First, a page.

Ranked: The Performance Of Restaurant Stocks On The NYSE

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Restaurant stocks LTM performance

Restaurant Stocks on the NYSE

Restaurants, arguably more than other industries, have had to adjust swiftly to a new and unrecognizable landscape during the pandemic. And the level of preparedness towards adverse and unpredictable conditions reflects in the last 12 month (LTM) stock price performance of the 18 restaurant stocks on the NYSE.

The performance for this basket of stocks ranges from a high of 90% to a low of -21%. The companies that have rewarded shareholders are at the forefront of industry trends, doubling down on a digital ecosystem through concepts like membership programs, ghost kitchens, delivery, and mobile sales.

Winners and Losers

The vast division of stock price performance has a David and Goliath component to it in that the larger companies with deeper pockets have had the ability to invest in modern initiatives.

The top five performing stocks have an average market cap of $14 billion, while the bottom five possess an average of $630 million.

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Source: Top Foreign Stocks

Note: Data is as of March 1, 2021

Digital Haves and Have Nots

The same types of initiatives appear to be paying off, especially for the biggest winners.

Dine-in Drought

Those in the negative territory have not had the same good fortune. They tend to be sit-down establishments suffering from drastic falls in foot traffic.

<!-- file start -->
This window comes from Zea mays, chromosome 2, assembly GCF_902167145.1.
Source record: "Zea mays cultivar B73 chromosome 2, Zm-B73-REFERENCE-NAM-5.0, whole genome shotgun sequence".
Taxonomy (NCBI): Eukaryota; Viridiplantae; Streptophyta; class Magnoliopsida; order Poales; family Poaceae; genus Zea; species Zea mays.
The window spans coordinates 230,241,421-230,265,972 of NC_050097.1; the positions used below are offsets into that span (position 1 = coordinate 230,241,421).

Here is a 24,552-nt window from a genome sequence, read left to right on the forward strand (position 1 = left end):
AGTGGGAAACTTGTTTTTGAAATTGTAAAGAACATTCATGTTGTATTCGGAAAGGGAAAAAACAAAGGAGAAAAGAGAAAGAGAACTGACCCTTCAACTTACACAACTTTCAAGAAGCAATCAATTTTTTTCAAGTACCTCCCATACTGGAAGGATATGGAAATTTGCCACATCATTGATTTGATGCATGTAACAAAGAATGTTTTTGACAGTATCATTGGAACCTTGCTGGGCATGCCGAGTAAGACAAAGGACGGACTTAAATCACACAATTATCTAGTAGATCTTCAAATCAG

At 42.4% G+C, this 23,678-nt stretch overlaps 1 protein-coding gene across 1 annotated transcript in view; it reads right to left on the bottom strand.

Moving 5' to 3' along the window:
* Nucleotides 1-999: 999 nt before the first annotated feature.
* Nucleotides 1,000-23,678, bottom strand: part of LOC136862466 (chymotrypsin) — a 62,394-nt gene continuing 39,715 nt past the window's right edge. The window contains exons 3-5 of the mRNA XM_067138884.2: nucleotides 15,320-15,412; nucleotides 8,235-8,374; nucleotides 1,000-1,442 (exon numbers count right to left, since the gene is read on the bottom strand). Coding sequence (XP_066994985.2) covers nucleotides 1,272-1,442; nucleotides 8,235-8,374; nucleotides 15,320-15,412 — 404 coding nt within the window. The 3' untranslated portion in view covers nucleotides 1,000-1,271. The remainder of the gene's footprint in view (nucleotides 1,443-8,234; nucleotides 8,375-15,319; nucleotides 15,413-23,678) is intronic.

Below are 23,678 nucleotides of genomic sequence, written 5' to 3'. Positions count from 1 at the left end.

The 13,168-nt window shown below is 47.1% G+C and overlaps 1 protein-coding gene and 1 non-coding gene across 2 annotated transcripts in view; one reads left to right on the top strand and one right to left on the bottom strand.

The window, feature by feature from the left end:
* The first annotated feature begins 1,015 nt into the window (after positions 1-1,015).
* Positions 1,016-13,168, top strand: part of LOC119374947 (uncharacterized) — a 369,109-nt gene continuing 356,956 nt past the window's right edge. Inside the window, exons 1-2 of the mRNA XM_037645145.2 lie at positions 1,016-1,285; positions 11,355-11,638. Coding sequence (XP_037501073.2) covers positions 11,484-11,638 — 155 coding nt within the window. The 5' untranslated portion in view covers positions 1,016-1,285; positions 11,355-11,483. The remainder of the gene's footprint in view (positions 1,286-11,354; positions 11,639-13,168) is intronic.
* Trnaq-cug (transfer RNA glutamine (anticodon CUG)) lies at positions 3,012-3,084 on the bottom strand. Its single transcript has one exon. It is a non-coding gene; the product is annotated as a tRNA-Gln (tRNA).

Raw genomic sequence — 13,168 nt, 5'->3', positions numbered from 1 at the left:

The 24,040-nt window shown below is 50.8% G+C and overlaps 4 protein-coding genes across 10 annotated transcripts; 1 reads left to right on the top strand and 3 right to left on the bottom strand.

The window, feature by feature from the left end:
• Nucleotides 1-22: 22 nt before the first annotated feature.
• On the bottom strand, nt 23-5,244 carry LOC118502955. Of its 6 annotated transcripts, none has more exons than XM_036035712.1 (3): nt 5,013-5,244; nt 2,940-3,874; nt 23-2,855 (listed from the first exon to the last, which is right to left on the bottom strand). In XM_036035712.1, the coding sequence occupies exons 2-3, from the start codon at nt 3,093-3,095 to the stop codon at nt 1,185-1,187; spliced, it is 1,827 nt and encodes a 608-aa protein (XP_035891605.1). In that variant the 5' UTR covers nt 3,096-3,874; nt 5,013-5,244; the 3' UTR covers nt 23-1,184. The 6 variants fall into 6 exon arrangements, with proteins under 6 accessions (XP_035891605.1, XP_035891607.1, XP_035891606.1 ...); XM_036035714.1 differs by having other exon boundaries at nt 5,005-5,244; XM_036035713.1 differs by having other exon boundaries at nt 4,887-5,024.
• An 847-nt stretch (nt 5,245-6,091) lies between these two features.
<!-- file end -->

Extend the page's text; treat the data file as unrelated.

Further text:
Without a pre-existing digital presence to reach customers, sales run the risk of taking a nosedive. Hospitality workers are among those hardest hit by the pandemic, and a lack of demand for hospitality labor again points to the dire circumstances for some sit-down restaurants.

Delivery Mania

For the food industry, the fall in foot traffic is partially offset by the rise in food delivery. Pure play companies in the food delivery space like DoorDash and Grubhub have fared well. Grubhub reported 622,700 Daily Average Grubs (daily deliveries) in 2020, up from 492,300 from the year prior. And for Uber, growth in the delivery segment of their business has buoyed the decline in ride-hailing.

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Disclosure: This material has been distributed for informational purposes only. It is the opinion of the author and should not be considered as investment advice or a recommendation of any ...

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William K. 1 month ago Member's comment

Certainly those already in the take-out business only had to make smaller adjustments, while sit-down dining is almost non-existent. The issuing of government closure orders has certainly done some serious damage, and the government response has been random.

The fact that some are still prospering suggests that some business models work very well, with some product offerings.

Unfortunately the road to recovery will be littered with those who do not make it.